All of the extracellular glutamate activates another type of receptor called ɑ-amino-3-hydroxy-5-methyl-4-isoxazolepropionic acid (AMPA) ionotropic receptors. This leads to the activation of various signaling pathways that ultimately result in improved synaptic plasticity and synaptic strength.18 

Synaptic plasticity refers to the capacity of synapses to change in response to how active or inactive they are. While it was originally only associated with learning and memory in the adult human brain, scientists have discovered that synaptic plasticity plays a major part in depression.19 Findings from clinical studies show that patients with depression have significantly reduced hippocampal and medial prefrontal cortex volumes. The loss of these vulnerable brain regions lead to the atrophy of neurons and glial cells – and fewer synapses.20

Evidence from studies suggests ketamine may help regenerate synaptic connections damaged by stress and depression.21 Ketamine’s unique mechanism of action makes it a breakthrough star among antidepressants. And unlike many other antidepressants that can take months to work, ketamine can reduce depressive symptoms within hours and sustain them by regulating mechanisms of synaptic plasticity.22,23 

On March 5, 2019, the FDA approved esketamine, a derivative of ketamine, for patients with treatment-resistant depression.24 


The powerful combination of Ketamine with therapy & coaching

Talk therapy is a way to help people identify and change a broad variety of mental illnesses and troubling thoughts or emotions. It promotes personal growth, symptom management, and well-being by talking openly with a licensed mental health professional who can help you develop healthier habits.

It can often be a life-saving treatment for someone with mental health issues. 

But some people struggle to find relief despite numerous therapy sessions. 

This is when consciousness-altering drugs might help. And the most promising among these drugs is none other than ketamine. 

Ketamine’s altered state can also create conditions of relational and psychological openness​, allowing trust in your care team that enables the deepest possible work to occur. 

Ketamine’s potential to create mystical- and peak-type experiences also makes it an attractive tool for clinical intervention and subsequent personal growth. Peak experiences describe “moments of highest happiness and fulfillment,” in which individuals feel that they are at one with the universe.25 People who experience such moments report feeling “wonder, awe, reverence, humility, and surrender before the greatness of the experience.”26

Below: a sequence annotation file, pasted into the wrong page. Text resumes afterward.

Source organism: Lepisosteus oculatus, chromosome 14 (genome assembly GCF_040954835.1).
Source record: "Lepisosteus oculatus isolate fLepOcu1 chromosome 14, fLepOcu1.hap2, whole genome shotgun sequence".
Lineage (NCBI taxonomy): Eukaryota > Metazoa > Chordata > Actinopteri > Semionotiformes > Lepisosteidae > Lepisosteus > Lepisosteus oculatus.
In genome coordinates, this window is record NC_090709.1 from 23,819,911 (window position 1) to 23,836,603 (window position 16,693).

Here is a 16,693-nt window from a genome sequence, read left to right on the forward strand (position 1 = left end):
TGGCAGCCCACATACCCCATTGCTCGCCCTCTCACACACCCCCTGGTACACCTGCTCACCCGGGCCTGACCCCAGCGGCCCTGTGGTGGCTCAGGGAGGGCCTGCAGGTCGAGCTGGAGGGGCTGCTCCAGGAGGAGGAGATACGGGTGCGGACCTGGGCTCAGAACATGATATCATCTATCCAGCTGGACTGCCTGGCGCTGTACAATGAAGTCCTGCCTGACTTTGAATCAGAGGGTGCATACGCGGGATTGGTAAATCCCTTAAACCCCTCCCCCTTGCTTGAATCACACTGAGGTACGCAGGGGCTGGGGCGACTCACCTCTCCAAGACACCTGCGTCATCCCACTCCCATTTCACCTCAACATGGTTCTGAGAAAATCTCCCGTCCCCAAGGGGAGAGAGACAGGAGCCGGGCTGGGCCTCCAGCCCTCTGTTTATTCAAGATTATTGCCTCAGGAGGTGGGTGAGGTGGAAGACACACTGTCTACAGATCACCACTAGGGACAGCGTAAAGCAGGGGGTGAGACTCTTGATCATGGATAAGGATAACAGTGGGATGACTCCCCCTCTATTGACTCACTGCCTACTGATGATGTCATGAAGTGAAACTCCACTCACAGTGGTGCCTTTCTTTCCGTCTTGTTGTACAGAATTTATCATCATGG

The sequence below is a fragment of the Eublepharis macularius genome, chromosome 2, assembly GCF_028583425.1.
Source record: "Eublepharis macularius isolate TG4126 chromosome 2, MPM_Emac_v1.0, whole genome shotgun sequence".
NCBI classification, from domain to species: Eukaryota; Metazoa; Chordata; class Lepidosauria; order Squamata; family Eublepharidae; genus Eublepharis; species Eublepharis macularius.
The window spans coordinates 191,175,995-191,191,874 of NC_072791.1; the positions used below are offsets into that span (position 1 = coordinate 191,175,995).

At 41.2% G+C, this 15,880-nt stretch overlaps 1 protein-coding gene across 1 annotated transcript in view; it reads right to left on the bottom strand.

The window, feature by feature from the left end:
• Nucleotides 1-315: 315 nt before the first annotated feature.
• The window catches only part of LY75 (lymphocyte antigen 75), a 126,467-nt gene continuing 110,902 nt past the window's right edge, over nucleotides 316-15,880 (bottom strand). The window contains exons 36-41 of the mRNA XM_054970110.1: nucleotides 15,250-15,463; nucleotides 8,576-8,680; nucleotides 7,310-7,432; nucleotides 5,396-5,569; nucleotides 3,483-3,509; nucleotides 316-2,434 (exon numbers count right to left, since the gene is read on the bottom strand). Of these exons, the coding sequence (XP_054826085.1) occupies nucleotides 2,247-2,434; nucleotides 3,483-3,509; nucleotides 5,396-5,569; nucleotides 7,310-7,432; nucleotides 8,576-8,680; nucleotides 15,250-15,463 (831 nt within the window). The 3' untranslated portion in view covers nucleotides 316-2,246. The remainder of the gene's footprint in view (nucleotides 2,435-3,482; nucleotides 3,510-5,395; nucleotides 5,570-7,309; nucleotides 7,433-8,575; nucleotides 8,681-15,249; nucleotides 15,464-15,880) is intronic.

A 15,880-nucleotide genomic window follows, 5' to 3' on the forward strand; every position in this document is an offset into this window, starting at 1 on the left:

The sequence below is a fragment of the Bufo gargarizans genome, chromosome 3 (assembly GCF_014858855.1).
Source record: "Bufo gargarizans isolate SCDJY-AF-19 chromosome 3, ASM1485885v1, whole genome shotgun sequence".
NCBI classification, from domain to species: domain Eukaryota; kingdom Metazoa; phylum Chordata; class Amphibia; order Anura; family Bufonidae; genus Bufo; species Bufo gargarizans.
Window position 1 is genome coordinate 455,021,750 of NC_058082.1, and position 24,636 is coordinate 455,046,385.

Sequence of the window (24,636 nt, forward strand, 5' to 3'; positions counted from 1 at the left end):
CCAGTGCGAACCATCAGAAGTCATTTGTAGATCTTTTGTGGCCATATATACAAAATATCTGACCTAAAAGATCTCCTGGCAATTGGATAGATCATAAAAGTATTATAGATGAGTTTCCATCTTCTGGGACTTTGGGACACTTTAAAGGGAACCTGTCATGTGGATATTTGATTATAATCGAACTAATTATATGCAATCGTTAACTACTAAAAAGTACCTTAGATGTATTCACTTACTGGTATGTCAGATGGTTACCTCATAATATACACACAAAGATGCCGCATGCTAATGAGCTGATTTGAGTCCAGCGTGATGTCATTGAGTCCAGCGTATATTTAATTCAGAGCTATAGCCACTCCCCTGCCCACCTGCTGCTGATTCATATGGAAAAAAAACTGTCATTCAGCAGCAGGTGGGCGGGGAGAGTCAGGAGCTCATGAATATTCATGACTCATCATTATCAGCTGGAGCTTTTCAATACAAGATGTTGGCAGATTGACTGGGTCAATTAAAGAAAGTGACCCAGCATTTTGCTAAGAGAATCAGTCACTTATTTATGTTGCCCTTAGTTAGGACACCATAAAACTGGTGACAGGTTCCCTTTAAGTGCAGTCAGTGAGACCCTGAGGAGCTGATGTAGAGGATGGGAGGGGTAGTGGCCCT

And, it is always true that the most important changes that occur for long-term healing and quality of life come from self-generated insights and coaching provided by a ketamine experienced integration coach can be of tremendous benefit to maximize the insights of a ketamine treatment session.

The transpersonal experience of ketamine with talk therapy or integration coaching may help you develop new perspectives, gain new personal insights, and stimulate reframing of your current situation.27

Who is Ketamine for?

Ketamine isn’t just for people with depression. Researchers have explored the use of ketamine as a treatment for a broad range of difficult-to-treat conditions, including:28

  • Chronic neuropathic pain
  • Opioid tapering
  • Anxiety disorder
  • Obsessive-compulsive disorder
  • Post-traumatic stress disorder (PTSD)
  • Attention deficit hyperactivity disorder (ADHD) which may be a mis-diagnosed anxiety disorder
  • Substance use disorders

Our Treatment Process

Your treatment team will consist of a tailored combination of certified ketamine integration coach, experienced nurse, your ordering clinician and a ketamine session guide. Your nurse  will be the one to administer your ketamine via an IV.